Project Details

Wireless Heart Health Programme

Mobile technology helps prevent heart disease in rural China

By Qualcomm Wireless Reach

Project URL:
Project Twitter: @QCWirelessReach

Organisations Involved Qualcomm Wireless Reach
Life Care Networks

  • Health
  • Mobile
  • Physical Computing

Doctors Ren Nianbao and Xie Guangguo have seen one-fifth of their patients at a rural clinic in China suffer from cardiovascular diseases (CVDs) over the last 20 years. And while CVDs are one of the leading causes of death in China, not all patients are able to receive the preventive care or treatment they need. 

Although half of China’s population – 650 million people – live in rural areas, over 80% of medical institutions are concentrated in the cities. Rural doctors are overwhelmed, while it can take a family living in the country hours to take a bus to see a doctor. 

At the same time, China is experiencing a digital revolution. There are now almost 1.3 billion mobile connections, and almost 80% of rural internet users rely upon a mobile device to connect.

Mobile technology, together with support from doctors like Nianbao and Guangguo, enabled the Chinese government to launch the Wireless Heart Health Programme in 2011, designed to support underserved communities.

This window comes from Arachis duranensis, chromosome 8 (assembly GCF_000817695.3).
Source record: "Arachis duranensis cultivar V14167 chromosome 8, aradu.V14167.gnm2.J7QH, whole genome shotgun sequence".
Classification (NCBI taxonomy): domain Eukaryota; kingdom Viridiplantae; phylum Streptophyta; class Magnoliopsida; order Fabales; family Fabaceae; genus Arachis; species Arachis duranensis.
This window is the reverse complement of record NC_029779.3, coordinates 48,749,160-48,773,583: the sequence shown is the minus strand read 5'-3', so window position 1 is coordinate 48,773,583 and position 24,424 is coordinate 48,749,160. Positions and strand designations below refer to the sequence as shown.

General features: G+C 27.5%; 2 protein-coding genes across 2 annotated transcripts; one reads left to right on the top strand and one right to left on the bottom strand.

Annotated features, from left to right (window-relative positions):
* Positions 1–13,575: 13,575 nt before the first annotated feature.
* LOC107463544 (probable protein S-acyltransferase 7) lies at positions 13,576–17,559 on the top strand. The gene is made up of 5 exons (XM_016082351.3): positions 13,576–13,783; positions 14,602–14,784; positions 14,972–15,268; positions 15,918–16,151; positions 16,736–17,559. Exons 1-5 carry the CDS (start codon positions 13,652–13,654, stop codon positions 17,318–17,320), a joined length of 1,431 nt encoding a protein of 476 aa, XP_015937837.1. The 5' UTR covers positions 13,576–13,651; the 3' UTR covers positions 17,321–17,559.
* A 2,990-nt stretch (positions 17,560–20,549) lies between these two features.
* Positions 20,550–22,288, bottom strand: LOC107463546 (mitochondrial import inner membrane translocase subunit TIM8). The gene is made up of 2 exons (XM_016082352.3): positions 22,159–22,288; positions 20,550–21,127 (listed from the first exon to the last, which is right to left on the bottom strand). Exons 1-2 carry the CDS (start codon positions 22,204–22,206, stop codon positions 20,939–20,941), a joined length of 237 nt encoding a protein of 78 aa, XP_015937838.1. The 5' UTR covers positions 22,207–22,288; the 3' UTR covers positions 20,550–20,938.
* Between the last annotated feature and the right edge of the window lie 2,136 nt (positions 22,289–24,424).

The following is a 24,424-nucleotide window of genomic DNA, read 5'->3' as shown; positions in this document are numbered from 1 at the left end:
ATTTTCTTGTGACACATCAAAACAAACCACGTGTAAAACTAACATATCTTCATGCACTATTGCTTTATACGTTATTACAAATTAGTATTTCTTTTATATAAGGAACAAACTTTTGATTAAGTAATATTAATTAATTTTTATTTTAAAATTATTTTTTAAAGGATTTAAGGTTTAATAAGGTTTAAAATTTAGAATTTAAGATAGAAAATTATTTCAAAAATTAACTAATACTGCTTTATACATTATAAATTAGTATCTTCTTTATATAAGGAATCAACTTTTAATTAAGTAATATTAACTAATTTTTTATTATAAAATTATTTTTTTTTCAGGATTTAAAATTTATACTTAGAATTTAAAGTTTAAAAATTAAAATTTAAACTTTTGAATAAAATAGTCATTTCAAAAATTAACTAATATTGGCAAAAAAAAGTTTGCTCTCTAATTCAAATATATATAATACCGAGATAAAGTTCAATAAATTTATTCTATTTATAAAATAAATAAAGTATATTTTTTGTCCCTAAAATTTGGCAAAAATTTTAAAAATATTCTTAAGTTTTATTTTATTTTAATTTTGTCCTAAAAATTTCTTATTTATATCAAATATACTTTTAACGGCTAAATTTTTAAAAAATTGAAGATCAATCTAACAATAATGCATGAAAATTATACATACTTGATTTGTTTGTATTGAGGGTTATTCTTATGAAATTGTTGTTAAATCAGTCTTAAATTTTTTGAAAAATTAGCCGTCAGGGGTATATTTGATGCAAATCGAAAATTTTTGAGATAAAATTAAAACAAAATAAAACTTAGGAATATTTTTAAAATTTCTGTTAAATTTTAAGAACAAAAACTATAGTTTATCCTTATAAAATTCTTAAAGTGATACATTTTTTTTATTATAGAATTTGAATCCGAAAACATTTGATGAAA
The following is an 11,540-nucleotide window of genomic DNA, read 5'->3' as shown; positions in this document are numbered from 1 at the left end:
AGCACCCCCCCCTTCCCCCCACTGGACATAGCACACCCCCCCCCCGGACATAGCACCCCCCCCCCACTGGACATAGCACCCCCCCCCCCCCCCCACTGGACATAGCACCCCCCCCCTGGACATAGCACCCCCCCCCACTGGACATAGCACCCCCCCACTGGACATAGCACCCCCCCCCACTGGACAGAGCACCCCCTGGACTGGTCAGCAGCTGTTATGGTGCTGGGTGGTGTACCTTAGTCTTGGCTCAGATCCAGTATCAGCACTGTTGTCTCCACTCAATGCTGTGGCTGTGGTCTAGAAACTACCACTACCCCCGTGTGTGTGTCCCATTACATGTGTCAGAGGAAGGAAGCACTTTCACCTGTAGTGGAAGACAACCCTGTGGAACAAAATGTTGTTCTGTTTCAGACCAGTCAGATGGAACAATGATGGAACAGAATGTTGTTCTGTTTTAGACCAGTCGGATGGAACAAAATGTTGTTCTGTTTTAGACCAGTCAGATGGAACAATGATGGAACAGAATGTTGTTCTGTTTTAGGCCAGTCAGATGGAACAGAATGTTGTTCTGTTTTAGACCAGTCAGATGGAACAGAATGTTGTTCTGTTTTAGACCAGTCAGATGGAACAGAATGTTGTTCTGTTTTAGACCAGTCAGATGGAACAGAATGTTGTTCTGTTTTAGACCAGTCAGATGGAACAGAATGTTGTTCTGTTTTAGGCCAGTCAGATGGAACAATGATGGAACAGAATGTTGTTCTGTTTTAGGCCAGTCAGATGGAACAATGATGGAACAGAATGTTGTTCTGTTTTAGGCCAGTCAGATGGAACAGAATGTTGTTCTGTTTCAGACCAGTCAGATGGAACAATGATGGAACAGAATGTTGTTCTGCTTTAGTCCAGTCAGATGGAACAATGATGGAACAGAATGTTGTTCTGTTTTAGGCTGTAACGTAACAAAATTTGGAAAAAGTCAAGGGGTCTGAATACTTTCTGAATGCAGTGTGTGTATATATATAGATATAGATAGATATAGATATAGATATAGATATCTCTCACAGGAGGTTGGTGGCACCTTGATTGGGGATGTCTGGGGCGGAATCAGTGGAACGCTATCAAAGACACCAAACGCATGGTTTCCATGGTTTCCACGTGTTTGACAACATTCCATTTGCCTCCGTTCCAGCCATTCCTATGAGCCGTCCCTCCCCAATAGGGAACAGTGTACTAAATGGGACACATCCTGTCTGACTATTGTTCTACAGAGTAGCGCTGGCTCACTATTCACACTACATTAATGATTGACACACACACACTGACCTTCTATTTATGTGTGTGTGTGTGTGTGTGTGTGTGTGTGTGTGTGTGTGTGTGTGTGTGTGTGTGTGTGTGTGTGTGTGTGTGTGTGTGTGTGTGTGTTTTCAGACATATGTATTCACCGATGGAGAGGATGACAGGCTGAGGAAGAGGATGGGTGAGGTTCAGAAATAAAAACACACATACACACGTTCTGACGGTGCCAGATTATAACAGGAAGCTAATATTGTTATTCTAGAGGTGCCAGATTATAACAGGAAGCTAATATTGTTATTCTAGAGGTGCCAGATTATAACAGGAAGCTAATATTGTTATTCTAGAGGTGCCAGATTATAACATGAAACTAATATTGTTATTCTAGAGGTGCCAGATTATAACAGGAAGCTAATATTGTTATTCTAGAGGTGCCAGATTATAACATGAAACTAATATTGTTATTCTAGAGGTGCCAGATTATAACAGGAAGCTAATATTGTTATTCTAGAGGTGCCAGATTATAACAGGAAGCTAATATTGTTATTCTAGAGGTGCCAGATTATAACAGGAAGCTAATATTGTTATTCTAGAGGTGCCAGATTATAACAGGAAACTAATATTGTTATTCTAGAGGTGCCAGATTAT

Distributing smartphones with built-in ECG sensors and web-based EMR software to community health clinics in rural areas, the Programme is a game changer for Nianbao and Guangguo. 

Having previously relied on cumbersome 12-lead electrocardiogram (ECG) machines to screen for CVDs, they can now deploy ECG-sensing smartphones to conduct quick and accurate heart screenings as well as connect to experts at the Life Care Networks Call Center in Beijing for consultation, who send back diagnosis and recommendations in minutes. 

So far, 600 doctors in rural clinics have performed mobile technology screenings on more than 160,000 patients, 1,700 of whom were referred to higher-level clinics for treatment. The programme is now receiving feedback from providers, who say more sensors and improved wireless connectivity will lead to further improvements. 

Image courtesy of Anthony Albright

Last updated: 13th of September, 2016

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